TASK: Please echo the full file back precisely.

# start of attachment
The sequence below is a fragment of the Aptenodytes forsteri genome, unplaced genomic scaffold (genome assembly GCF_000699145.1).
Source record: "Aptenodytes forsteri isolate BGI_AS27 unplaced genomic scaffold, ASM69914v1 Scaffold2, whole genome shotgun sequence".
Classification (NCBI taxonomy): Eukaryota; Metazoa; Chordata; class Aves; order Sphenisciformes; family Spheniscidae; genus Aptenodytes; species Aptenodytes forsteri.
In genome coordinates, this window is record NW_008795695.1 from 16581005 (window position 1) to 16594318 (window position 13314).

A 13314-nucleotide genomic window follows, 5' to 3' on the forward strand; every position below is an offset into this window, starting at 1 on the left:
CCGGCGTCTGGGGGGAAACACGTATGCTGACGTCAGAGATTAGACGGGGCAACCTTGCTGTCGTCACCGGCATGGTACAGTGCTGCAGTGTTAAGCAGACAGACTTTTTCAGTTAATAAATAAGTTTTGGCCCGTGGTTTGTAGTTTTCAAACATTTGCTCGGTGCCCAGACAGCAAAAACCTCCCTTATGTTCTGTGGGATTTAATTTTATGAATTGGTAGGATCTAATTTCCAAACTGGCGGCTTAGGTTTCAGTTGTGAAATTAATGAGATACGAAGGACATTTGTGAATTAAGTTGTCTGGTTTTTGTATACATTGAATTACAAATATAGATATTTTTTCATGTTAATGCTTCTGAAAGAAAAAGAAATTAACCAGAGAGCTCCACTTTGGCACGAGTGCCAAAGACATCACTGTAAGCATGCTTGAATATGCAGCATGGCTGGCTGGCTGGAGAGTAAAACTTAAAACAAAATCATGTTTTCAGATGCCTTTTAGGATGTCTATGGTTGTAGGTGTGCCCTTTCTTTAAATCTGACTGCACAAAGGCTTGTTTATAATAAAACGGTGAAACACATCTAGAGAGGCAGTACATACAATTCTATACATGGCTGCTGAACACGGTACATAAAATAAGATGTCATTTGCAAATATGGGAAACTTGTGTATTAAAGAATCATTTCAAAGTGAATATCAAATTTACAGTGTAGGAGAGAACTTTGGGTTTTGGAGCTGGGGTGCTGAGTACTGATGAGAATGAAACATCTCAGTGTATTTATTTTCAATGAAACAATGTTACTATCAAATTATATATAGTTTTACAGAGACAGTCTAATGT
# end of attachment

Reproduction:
The sequence below is a fragment of the Aptenodytes forsteri genome, unplaced genomic scaffold (genome assembly GCF_000699145.1).
Source record: "Aptenodytes forsteri isolate BGI_AS27 unplaced genomic scaffold, ASM69914v1 Scaffold2, whole genome shotgun sequence".
Classification (NCBI taxonomy): Eukaryota; Metazoa; Chordata; class Aves; order Sphenisciformes; family Spheniscidae; genus Aptenodytes; species Aptenodytes forsteri.
In genome coordinates, this window is record NW_008795695.1 from 16581005 (window position 1) to 16594318 (window position 13314).

A 13314-nucleotide genomic window follows, 5' to 3' on the forward strand; every position below is an offset into this window, starting at 1 on the left:
CCGGCGTCTGGGGGGAAACACGTATGCTGACGTCAGAGATTAGACGGGGCAACCTTGCTGTCGTCACCGGCATGGTACAGTGCTGCAGTGTTAAGCAGACAGACTTTTTCAGTTAATAAATAAGTTTTGGCCCGTGGTTTGTAGTTTTCAAACATTTGCTCGGTGCCCAGACAGCAAAAACCTCCCTTATGTTCTGTGGGATTTAATTTTATGAATTGGTAGGATCTAATTTCCAAACTGGCGGCTTAGGTTTCAGTTGTGAAATTAATGAGATACGAAGGACATTTGTGAATTAAGTTGTCTGGTTTTTGTATACATTGAATTACAAATATAGATATTTTTTCATGTTAATGCTTCTGAAAGAAAAAGAAATTAACCAGAGAGCTCCACTTTGGCACGAGTGCCAAAGACATCACTGTAAGCATGCTTGAATATGCAGCATGGCTGGCTGGCTGGAGAGTAAAACTTAAAACAAAATCATGTTTTCAGATGCCTTTTAGGATGTCTATGGTTGTAGGTGTGCCCTTTCTTTAAATCTGACTGCACAAAGGCTTGTTTATAATAAAACGGTGAAACACATCTAGAGAGGCAGTACATACAATTCTATACATGGCTGCTGAACACGGTACATAAAATAAGATGTCATTTGCAAATATGGGAAACTTGTGTATTAAAGAATCATTTCAAAGTGAATATCAAATTTACAGTGTAGGAGAGAACTTTGGGTTTTGGAGCTGGGGTGCTGAGTACTGATGAGAATGAAACATCTCAGTGTATTTATTTTCAATGAAACAATGTTACTATCAAATTATATATAGTTTTACAGAGACAGTCTAATGT